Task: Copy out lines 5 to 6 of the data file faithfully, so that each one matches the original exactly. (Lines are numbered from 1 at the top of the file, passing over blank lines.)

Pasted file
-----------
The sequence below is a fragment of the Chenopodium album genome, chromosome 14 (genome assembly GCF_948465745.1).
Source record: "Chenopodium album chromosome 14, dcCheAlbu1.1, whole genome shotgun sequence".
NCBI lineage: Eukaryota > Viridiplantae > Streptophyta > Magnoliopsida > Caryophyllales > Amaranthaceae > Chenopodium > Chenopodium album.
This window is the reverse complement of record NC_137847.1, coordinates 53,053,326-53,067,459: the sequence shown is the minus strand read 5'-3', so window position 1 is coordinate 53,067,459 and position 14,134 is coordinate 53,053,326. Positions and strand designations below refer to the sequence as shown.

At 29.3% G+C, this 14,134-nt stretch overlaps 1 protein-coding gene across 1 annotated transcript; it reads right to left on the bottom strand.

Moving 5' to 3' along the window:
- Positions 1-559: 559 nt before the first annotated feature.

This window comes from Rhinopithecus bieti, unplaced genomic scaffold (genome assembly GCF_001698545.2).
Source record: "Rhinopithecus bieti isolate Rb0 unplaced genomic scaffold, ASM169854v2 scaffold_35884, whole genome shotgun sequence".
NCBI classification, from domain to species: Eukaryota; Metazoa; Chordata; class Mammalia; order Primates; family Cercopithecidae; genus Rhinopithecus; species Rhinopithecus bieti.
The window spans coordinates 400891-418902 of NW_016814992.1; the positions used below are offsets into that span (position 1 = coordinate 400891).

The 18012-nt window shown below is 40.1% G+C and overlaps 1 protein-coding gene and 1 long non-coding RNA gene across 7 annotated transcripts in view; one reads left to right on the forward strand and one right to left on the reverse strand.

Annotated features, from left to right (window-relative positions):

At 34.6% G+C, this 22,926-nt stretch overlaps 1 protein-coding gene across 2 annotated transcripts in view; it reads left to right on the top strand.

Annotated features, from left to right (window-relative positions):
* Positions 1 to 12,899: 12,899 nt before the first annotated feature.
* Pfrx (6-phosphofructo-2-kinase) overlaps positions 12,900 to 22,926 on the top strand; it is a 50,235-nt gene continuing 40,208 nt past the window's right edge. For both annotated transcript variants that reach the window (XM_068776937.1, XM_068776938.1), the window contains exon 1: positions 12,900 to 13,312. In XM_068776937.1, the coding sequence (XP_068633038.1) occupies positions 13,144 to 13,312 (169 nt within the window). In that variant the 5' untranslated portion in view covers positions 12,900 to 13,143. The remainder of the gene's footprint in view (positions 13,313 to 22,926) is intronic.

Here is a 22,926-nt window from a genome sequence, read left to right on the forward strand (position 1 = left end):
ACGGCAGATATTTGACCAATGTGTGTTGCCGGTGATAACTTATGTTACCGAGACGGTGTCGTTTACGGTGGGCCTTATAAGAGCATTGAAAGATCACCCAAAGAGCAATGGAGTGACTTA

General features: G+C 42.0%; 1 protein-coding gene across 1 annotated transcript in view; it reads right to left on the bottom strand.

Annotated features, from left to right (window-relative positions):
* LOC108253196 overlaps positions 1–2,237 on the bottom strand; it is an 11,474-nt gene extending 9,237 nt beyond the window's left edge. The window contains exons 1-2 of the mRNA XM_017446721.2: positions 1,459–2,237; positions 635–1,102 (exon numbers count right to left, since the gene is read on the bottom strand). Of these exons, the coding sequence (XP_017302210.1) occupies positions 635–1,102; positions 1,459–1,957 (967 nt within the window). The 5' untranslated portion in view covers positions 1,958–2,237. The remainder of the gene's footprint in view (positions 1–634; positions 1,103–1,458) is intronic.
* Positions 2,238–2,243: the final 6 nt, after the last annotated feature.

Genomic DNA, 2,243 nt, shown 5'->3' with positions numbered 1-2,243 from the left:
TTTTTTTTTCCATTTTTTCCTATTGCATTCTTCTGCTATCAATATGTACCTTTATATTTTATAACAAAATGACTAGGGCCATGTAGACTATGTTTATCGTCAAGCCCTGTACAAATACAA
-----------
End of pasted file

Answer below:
At 29.3% G+C, this 14,134-nt stretch overlaps 1 protein-coding gene across 1 annotated transcript; it reads right to left on the bottom strand.

Moving 5' to 3' along the window: